We are

Career at

News at

Techmonitor

Notification requirements for cash-free transactions: EBA’s new draft recommendations regarding PSD II

Key Facts

  • EBA publishes a document with “recommendations” for requirements applicable to a cash-free transaction reporting system for payment service providers and bank regulators

  • EBA provides a classification scheme based on 7 criteria and thresholds, as well as a detailed report form

  • Payment service providers may delegate their reporting obligations to third parties, either alone, or together with other payment service providers

Report

1. Classifying an incident

According to Article 96 of Payment Service Directive (PSD) II, payment service providers have until 13th January 2018 to implement a reporting system for major operational and security incidents relating to cash-free transactions. The EBA proposes a classification scheme with four quantitative criteria and three qualitative ones to decide whether an incident needs to be reported. These criteria are:

  • number of transactions in question
  • number of clients involved
  • service downtime
  • economic impact
  • level of internal escalation
  • impact on other PSPs/ infrastructures in question
  • reputational Impact

For four of the criteria, thresholds (in figures) are stated, with yes/no decision criteria for the other three; the thresholds have two levels. Depending on the number of criteria met and the threshold level, the incident is classified as major or minor. An incident is deemed major if it meets at least one level 2 threshold, or three level 1 thresholds.

Figure 1: Mechanism for classifying operations and security incidents according to the severity of the effects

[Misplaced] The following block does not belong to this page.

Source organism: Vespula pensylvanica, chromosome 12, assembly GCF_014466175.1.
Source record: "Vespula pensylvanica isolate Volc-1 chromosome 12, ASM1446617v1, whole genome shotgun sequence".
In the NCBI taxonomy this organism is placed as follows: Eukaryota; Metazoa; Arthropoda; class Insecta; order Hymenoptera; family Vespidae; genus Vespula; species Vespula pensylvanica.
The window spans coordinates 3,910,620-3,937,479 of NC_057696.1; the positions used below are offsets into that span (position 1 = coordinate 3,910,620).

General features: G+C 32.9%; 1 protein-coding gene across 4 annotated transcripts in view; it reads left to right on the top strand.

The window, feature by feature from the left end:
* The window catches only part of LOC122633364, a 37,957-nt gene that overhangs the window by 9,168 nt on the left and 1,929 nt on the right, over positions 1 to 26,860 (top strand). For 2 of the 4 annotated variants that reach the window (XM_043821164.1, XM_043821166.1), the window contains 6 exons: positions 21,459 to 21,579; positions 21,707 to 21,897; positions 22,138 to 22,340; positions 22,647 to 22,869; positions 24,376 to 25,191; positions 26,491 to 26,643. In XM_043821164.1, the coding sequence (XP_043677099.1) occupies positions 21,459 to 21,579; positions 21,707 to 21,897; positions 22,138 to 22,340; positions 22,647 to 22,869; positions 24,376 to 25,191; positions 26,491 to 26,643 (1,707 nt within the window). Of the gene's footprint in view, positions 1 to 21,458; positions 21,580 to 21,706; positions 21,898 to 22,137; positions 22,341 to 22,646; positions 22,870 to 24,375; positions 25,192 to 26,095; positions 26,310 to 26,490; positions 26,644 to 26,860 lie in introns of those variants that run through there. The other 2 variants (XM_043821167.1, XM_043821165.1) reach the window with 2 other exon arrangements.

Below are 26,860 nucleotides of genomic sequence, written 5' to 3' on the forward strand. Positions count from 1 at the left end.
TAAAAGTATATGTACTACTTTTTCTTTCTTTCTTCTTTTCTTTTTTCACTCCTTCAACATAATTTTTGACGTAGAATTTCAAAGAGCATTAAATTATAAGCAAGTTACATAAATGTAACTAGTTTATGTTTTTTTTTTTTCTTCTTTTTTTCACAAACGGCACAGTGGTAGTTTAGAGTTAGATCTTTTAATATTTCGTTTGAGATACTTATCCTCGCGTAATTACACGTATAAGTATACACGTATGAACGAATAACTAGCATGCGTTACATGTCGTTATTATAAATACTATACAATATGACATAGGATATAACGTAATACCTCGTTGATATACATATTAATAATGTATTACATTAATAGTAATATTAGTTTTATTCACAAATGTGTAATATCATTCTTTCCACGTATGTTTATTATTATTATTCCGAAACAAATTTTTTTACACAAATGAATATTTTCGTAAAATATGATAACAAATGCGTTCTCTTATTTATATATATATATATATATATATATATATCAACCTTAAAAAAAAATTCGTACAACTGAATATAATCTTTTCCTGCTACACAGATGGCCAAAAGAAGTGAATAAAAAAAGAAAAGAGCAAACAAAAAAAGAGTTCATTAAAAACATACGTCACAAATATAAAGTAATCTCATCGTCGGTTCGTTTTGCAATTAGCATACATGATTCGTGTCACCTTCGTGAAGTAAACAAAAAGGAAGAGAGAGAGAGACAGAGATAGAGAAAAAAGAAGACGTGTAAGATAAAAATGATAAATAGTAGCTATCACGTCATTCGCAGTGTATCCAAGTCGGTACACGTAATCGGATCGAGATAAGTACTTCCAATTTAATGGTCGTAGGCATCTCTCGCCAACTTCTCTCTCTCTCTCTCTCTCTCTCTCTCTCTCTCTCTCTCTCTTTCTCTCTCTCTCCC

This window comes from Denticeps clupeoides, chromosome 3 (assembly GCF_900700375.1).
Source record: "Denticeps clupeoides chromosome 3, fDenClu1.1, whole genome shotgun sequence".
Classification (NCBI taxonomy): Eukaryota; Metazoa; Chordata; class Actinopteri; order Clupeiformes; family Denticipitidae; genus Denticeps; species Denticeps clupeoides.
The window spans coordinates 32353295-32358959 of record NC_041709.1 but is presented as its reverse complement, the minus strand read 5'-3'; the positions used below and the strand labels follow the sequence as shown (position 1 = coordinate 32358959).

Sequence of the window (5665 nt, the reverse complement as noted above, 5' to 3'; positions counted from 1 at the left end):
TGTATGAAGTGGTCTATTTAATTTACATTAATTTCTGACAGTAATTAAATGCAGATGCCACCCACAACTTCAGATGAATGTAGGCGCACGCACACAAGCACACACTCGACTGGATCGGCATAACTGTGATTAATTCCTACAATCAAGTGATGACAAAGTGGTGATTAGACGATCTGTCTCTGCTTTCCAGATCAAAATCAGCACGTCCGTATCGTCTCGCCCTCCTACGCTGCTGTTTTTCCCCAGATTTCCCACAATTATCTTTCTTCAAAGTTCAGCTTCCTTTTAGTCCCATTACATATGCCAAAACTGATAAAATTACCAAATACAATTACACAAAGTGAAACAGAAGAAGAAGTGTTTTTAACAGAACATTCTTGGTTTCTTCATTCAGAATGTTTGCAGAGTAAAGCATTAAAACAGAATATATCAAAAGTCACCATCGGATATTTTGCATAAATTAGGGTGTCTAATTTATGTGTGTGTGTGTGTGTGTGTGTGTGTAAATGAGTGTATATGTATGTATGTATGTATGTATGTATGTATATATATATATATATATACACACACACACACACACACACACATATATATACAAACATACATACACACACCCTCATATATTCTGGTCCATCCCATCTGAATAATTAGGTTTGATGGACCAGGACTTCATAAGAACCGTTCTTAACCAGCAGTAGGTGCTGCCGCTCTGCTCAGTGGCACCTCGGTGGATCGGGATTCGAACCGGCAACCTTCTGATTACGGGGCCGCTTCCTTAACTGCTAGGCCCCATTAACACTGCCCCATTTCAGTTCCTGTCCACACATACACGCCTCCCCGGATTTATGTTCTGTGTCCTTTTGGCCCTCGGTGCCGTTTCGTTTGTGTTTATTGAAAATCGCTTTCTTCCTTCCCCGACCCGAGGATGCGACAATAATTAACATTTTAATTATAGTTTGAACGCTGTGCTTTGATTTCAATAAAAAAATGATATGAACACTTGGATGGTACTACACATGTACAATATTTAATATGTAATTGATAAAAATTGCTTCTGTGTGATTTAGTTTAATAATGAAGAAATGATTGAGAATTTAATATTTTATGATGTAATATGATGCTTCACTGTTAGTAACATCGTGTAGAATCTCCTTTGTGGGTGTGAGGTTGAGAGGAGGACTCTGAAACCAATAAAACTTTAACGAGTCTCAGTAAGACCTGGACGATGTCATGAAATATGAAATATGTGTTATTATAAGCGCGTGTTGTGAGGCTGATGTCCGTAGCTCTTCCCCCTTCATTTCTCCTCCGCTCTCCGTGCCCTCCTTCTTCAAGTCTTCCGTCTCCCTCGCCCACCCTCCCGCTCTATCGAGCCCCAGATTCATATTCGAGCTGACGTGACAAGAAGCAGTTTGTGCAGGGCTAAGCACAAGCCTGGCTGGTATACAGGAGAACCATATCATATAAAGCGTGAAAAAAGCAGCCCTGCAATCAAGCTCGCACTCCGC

2. Reporting procedure

EBA expects three types of report over the course of an incident:

  • Initial report
    • What happened?
    • Actual/possible effects
    • Max. 2 hours after the incident has come to light
  • Intermediate  report(s)
    • If there is a significant change in the situation
    • Max. 3 working days after initial report
    • Last intermediate report when normal operations have been resumed
  • End report
    • Full information about the incident that occurred
    • Effects and resolution of the incident
    • Max. 2 weeks after the incident has been dealt with

The payment service provider can delegate its reporting obligations to a technical service provider, either alone or in association with other payment service providers. However, the PSP is still responsible for ensuring major incidents are reported. Such a provider must be based in the European Union. If several of its clients are affected by an incident, the provider may send the competent authority a single report for these payment service providers. Besides these detailed requirements as described for the reporting procedure, the draft outlines how information on the major incident is to be shared between the national banking regulator and other competent domestic bodies (Section 5) and information to be shared between national regulators and the EBA and European Central Bank (Section 6). For example, in the first case, if the stability of financial markets is threatened, the Treasury may be involved, or other bodies if the incident has attracted wide media coverage.